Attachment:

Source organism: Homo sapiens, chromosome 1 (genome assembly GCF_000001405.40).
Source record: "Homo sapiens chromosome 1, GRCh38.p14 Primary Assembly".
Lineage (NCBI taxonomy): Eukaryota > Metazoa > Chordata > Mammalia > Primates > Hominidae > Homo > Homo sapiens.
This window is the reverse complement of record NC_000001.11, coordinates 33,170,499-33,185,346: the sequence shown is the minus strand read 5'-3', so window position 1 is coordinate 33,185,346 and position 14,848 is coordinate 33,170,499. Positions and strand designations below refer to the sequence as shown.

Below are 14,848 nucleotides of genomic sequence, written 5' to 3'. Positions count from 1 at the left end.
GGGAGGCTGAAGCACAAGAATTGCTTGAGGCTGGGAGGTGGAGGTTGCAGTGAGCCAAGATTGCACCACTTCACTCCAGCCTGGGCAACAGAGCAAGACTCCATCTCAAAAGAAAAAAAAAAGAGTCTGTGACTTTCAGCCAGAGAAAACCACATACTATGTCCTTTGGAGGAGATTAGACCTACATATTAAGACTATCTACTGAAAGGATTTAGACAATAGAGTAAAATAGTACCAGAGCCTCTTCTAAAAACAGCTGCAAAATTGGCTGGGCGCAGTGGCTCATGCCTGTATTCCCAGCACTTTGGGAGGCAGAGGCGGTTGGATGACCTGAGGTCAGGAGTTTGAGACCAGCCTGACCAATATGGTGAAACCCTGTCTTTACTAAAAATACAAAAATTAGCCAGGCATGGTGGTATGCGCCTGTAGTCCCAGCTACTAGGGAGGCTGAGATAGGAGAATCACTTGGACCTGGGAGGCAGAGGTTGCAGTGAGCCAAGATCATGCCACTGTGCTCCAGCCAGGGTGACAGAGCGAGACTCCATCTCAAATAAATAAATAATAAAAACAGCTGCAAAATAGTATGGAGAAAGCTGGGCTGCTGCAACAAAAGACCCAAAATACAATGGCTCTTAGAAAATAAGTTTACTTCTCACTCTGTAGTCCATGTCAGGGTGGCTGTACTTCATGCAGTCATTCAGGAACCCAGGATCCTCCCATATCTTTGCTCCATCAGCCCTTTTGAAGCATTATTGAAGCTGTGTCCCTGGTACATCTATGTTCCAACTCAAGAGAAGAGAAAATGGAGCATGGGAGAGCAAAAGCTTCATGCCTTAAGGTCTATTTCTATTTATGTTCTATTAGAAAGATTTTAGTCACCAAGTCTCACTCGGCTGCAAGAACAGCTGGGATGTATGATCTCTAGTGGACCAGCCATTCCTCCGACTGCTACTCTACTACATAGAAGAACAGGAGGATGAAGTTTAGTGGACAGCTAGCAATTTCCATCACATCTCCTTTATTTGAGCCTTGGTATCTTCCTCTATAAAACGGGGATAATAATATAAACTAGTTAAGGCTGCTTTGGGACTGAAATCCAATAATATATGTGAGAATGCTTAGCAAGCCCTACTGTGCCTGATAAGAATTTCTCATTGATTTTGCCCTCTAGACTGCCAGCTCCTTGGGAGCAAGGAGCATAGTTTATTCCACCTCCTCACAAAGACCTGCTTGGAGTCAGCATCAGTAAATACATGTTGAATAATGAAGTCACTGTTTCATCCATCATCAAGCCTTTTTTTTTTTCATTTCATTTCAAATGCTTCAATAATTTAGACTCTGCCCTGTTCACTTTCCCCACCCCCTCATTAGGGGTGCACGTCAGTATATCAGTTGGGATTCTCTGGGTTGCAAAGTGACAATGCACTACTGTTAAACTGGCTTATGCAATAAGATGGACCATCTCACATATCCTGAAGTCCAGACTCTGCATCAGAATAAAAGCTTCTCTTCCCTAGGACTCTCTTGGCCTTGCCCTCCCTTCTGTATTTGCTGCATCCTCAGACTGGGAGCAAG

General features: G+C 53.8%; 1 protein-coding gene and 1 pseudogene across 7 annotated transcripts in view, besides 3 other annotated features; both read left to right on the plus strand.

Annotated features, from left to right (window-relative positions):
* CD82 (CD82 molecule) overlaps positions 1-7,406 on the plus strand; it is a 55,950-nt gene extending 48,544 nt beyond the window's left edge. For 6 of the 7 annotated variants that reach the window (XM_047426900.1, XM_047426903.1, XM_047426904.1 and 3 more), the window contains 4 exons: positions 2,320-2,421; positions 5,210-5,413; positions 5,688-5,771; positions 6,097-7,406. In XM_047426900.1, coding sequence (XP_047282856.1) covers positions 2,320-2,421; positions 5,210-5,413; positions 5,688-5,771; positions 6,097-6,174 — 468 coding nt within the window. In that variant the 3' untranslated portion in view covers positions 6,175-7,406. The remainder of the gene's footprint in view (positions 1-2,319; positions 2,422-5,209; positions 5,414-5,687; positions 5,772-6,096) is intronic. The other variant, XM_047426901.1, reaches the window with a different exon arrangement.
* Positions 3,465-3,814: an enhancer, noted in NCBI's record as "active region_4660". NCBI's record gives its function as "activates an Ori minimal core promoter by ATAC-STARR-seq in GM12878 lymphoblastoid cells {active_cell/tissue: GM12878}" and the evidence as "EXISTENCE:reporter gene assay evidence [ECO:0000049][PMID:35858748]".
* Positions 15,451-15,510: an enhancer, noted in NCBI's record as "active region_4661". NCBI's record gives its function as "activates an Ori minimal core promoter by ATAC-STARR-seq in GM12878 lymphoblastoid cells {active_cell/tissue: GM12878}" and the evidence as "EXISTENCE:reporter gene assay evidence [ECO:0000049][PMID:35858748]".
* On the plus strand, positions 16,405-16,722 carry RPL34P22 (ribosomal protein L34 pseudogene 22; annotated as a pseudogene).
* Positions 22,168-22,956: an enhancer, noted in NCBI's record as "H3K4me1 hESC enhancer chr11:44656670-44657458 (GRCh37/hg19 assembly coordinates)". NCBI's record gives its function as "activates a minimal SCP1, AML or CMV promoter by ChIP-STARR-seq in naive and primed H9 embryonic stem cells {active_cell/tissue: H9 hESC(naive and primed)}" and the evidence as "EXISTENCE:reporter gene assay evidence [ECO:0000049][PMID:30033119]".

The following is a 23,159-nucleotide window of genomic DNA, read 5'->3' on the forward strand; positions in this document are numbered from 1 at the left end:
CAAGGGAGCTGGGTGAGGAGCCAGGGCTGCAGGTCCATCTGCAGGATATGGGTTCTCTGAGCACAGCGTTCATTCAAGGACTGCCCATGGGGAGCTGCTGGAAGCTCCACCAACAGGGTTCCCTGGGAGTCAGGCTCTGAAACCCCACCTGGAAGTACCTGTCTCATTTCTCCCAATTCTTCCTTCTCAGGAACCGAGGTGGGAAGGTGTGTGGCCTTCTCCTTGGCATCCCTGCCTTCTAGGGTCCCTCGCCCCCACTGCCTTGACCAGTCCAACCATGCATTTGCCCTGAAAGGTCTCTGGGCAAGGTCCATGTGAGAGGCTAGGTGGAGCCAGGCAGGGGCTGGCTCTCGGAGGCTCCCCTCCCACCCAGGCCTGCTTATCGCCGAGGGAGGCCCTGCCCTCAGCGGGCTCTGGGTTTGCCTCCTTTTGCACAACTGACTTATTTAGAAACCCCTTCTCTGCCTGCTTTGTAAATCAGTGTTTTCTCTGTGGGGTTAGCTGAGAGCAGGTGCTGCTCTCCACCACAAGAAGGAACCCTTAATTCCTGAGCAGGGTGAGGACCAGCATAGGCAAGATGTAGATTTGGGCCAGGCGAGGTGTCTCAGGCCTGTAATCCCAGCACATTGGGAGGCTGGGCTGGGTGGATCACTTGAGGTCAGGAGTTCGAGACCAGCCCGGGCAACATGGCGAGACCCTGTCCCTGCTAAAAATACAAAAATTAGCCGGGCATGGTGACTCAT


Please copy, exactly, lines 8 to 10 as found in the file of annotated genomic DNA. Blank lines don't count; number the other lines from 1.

Annotated features, from left to right (window-relative positions):
* CD82 (CD82 molecule) overlaps positions 1-7,406 on the plus strand; it is a 55,950-nt gene extending 48,544 nt beyond the window's left edge. For 6 of the 7 annotated variants that reach the window (XM_047426900.1, XM_047426903.1, XM_047426904.1 and 3 more), the window contains 4 exons: positions 2,320-2,421; positions 5,210-5,413; positions 5,688-5,771; positions 6,097-7,406. In XM_047426900.1, coding sequence (XP_047282856.1) covers positions 2,320-2,421; positions 5,210-5,413; positions 5,688-5,771; positions 6,097-6,174 — 468 coding nt within the window. In that variant the 3' untranslated portion in view covers positions 6,175-7,406. The remainder of the gene's footprint in view (positions 1-2,319; positions 2,422-5,209; positions 5,414-5,687; positions 5,772-6,096) is intronic. The other variant, XM_047426901.1, reaches the window with a different exon arrangement.
* Positions 3,465-3,814: an enhancer, noted in NCBI's record as "active region_4660". NCBI's record gives its function as "activates an Ori minimal core promoter by ATAC-STARR-seq in GM12878 lymphoblastoid cells {active_cell/tissue: GM12878}" and the evidence as "EXISTENCE:reporter gene assay evidence [ECO:0000049][PMID:35858748]".